I went to the dentist today for my semiannual cleaning. My dentist here is a jolly, efficient former football player, who spends an average of 60 seconds with me every six months. I spend the rest of the half hour chatting with Ruth Ann, the motherly woman who shows me pictures of her two new grandbabies.
My dental-care experience has changed a lot in the last ten years. I was deathly afraid of the dentist for my entire childhood. Indelibly etched upon my memory is the trip up the elevator to one of the top floors of the downtown medical building, the yellowish molded plastic furniture and Highlights magazines in the waiting room (every time I see Mary Richards' apartment on old episodes of The Mary Tyler Moore Show, I get flashbacks to the decor in that waiting room), and the tortures awaiting me in the back room.
I'm not sure why I was so afraid. I knew they were going to saw away at the plaque on my teeth with those little sharp implements, and I knew they were going to buzz ticklish areas of my palette uncomfortably with the tooth polisher. But because I inherited my dad's good teeth, I never had a cavity -- still haven't, as a matter of fact. So the horrors of the drill and the novocaine and so forth were unknown to me. Nevertheless, I dreaded the dentist. I never was all that conscientious about oral hygiene -- I was known from time to time to claim that I had brushed my teeth, when actually I'd simply run my toothbrush under the water in case Mom felt it to check -- and I hated being scolded about it by the hygienist.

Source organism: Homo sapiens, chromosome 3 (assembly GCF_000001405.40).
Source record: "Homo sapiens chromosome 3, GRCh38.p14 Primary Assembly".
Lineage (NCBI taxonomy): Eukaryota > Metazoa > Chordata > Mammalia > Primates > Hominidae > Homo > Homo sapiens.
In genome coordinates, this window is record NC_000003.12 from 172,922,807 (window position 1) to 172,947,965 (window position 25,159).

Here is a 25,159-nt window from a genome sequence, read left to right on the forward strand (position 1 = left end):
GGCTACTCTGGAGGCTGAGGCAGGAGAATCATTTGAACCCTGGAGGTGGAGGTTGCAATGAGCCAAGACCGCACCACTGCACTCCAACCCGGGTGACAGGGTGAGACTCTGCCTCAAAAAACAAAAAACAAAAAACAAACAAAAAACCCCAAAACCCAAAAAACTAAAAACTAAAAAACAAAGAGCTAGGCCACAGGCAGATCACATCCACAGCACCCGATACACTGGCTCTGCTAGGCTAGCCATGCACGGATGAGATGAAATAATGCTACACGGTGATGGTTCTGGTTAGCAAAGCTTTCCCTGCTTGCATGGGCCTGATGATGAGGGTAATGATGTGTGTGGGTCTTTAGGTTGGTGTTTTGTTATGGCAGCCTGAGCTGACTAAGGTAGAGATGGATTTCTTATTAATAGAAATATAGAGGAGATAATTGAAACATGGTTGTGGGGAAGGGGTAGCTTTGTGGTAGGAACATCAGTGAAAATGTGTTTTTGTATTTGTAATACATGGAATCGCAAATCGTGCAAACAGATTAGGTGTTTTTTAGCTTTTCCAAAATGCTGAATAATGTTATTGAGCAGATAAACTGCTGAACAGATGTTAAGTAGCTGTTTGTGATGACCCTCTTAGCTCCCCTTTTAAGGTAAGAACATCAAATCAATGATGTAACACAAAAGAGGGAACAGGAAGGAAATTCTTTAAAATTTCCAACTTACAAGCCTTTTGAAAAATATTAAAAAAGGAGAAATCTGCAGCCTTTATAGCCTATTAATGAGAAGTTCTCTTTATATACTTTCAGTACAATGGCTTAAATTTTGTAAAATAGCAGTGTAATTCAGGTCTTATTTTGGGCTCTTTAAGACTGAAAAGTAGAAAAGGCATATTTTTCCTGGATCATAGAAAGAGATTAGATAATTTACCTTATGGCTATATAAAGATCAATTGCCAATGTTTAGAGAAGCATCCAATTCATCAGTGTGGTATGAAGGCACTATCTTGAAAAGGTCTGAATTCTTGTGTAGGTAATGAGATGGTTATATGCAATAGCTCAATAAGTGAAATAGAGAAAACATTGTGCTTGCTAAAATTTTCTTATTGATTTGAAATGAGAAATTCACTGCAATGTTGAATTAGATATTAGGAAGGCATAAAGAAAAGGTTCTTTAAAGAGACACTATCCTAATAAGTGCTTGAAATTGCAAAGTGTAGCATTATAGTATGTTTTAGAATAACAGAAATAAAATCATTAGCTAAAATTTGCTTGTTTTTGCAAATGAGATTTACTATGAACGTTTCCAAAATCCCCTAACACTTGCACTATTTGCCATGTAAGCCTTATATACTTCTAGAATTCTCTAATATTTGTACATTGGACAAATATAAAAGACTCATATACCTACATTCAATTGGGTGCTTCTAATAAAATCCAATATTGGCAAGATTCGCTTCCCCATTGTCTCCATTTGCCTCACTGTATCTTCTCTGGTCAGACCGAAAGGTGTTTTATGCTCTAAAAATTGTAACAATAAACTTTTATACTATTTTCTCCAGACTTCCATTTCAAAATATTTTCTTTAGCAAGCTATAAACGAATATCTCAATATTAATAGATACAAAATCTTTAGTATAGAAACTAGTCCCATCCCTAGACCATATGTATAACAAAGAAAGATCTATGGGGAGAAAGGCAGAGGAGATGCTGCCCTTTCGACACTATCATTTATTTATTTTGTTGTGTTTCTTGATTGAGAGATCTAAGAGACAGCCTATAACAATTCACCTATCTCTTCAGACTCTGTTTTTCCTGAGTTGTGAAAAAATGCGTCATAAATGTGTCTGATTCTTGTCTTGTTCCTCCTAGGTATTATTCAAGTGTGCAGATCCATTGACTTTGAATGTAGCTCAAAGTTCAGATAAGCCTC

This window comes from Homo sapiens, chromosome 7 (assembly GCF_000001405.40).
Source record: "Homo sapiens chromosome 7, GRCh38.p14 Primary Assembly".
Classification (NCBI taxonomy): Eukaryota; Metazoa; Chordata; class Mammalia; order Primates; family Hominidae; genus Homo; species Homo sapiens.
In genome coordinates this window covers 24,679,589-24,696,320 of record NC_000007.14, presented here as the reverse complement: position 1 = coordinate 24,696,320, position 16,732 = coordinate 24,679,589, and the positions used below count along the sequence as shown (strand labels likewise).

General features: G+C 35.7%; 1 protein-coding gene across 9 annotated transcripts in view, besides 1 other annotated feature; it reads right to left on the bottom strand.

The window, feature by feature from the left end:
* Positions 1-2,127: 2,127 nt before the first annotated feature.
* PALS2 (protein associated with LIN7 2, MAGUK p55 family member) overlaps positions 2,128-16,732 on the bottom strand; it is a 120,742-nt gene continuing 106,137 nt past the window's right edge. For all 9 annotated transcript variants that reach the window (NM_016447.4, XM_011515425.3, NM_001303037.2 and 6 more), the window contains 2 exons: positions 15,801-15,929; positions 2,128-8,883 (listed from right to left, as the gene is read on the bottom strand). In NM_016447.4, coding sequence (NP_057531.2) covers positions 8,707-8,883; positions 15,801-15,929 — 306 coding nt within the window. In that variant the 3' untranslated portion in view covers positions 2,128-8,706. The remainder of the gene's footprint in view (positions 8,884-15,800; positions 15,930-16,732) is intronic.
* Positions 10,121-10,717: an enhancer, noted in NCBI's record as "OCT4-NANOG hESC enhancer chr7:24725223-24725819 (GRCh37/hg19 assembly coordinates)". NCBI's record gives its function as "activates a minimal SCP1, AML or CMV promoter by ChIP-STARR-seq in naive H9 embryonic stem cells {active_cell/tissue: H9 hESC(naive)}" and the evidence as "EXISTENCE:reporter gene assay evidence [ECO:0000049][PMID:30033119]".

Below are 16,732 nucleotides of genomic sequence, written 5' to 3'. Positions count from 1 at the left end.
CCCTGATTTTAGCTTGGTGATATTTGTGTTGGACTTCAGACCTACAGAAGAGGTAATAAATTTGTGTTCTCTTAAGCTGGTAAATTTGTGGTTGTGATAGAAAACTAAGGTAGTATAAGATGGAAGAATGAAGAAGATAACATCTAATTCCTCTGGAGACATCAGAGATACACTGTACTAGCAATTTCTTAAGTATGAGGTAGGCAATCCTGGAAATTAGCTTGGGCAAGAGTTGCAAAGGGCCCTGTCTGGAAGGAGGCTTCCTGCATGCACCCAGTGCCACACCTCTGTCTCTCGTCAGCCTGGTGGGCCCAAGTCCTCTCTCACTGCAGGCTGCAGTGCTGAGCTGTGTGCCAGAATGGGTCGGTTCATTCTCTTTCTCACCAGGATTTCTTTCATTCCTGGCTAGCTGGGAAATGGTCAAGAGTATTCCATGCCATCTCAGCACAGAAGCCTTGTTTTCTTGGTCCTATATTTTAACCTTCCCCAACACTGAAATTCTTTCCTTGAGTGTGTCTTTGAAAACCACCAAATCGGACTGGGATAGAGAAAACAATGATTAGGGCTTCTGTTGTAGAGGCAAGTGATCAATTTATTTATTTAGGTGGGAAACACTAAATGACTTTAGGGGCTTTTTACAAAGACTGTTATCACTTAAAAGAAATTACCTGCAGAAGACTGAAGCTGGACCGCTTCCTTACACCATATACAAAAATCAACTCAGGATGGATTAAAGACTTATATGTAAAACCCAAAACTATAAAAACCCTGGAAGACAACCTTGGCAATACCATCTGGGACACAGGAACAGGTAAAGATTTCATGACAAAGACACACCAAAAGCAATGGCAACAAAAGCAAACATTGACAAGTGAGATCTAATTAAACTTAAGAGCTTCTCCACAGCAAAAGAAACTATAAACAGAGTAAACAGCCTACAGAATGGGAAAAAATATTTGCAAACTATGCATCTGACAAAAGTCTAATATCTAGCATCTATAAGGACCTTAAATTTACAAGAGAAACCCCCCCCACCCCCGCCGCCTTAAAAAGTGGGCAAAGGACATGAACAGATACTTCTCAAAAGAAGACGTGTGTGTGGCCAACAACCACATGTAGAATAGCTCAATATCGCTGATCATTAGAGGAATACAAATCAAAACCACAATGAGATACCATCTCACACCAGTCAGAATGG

I still recall as if it were yesterday the day that I was given red pills to chew, then presented with a mirror to examine my stained teeth. Supposedly the coloring marked where I wasn't brushing well. I had to watch a video about proper brushing on that visit, but its lessons stuck less well than the marvelous machine on which I watched it, one of those fantastic filmstrip projectors in a suitcase where the top half, propped up, became a screen, and the image was projected from behind while a cassette tape played the audio and automatically advanced the film. (To this day my gold standard for satisfying analog machine feedback is the heavy silver knob one turns to advance a filmstrip, with its satisfying yet softly padded click-into-place.)
In the nineties I mostly avoided dentists. When I had to venture into their offices, I finally learned the right way for me to brush; overly vigorous sawing back and forth actually wore concavities into my front teeth, little half-moons curving instead of out, necessitating the first dental work I ever had done besides wisdom tooth removal. Since then I've gradually overcome my fear of dentists, bit by bit. I no longer felt likely to be harangued by them for my tooth care failures. Today I found myself reclining comfortably in the chair, having my mouth poked in various places, my toes uncurled and my fists unclenched. When I notice just how relaxed I was, I wonder what changed between then and now. Is it just that I'm playing the role of adult to the hilt, trading stories about kids with my fellow adult Ruth Ann? Or is it that I'm no longer worried about what's going to happen to my teeth, since it's all certain to be downhill from here?